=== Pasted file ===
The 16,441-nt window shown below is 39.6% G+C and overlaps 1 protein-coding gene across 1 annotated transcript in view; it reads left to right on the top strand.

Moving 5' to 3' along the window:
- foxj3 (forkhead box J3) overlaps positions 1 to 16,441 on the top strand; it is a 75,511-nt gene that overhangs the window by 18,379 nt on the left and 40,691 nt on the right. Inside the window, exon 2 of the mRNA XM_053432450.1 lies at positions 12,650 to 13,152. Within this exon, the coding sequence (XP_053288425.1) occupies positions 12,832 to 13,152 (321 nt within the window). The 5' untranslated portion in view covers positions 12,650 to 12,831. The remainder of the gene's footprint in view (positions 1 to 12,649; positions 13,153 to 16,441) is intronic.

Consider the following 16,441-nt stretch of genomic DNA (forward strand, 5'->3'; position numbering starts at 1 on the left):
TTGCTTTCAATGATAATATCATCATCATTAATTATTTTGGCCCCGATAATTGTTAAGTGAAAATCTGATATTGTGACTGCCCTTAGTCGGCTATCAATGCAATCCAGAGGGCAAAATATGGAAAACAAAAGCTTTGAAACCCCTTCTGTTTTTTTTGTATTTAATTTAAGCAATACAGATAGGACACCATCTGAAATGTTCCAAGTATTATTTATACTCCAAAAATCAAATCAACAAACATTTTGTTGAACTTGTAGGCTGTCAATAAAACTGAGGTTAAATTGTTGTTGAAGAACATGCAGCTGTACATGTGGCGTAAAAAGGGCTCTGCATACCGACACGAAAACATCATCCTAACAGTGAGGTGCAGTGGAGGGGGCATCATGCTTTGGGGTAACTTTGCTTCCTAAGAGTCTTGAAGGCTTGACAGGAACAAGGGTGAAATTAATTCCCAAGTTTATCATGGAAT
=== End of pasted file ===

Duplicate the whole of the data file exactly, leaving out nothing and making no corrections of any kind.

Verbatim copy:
The 16,441-nt window shown below is 39.6% G+C and overlaps 1 protein-coding gene across 1 annotated transcript in view; it reads left to right on the top strand.

Moving 5' to 3' along the window:
- foxj3 (forkhead box J3) overlaps positions 1 to 16,441 on the top strand; it is a 75,511-nt gene that overhangs the window by 18,379 nt on the left and 40,691 nt on the right. Inside the window, exon 2 of the mRNA XM_053432450.1 lies at positions 12,650 to 13,152. Within this exon, the coding sequence (XP_053288425.1) occupies positions 12,832 to 13,152 (321 nt within the window). The 5' untranslated portion in view covers positions 12,650 to 12,831. The remainder of the gene's footprint in view (positions 1 to 12,649; positions 13,153 to 16,441) is intronic.

Consider the following 16,441-nt stretch of genomic DNA (forward strand, 5'->3'; position numbering starts at 1 on the left):
TTGCTTTCAATGATAATATCATCATCATTAATTATTTTGGCCCCGATAATTGTTAAGTGAAAATCTGATATTGTGACTGCCCTTAGTCGGCTATCAATGCAATCCAGAGGGCAAAATATGGAAAACAAAAGCTTTGAAACCCCTTCTGTTTTTTTTGTATTTAATTTAAGCAATACAGATAGGACACCATCTGAAATGTTCCAAGTATTATTTATACTCCAAAAATCAAATCAACAAACATTTTGTTGAACTTGTAGGCTGTCAATAAAACTGAGGTTAAATTGTTGTTGAAGAACATGCAGCTGTACATGTGGCGTAAAAAGGGCTCTGCATACCGACACGAAAACATCATCCTAACAGTGAGGTGCAGTGGAGGGGGCATCATGCTTTGGGGTAACTTTGCTTCCTAAGAGTCTTGAAGGCTTGACAGGAACAAGGGTGAAATTAATTCCCAAGTTTATCATGGAAT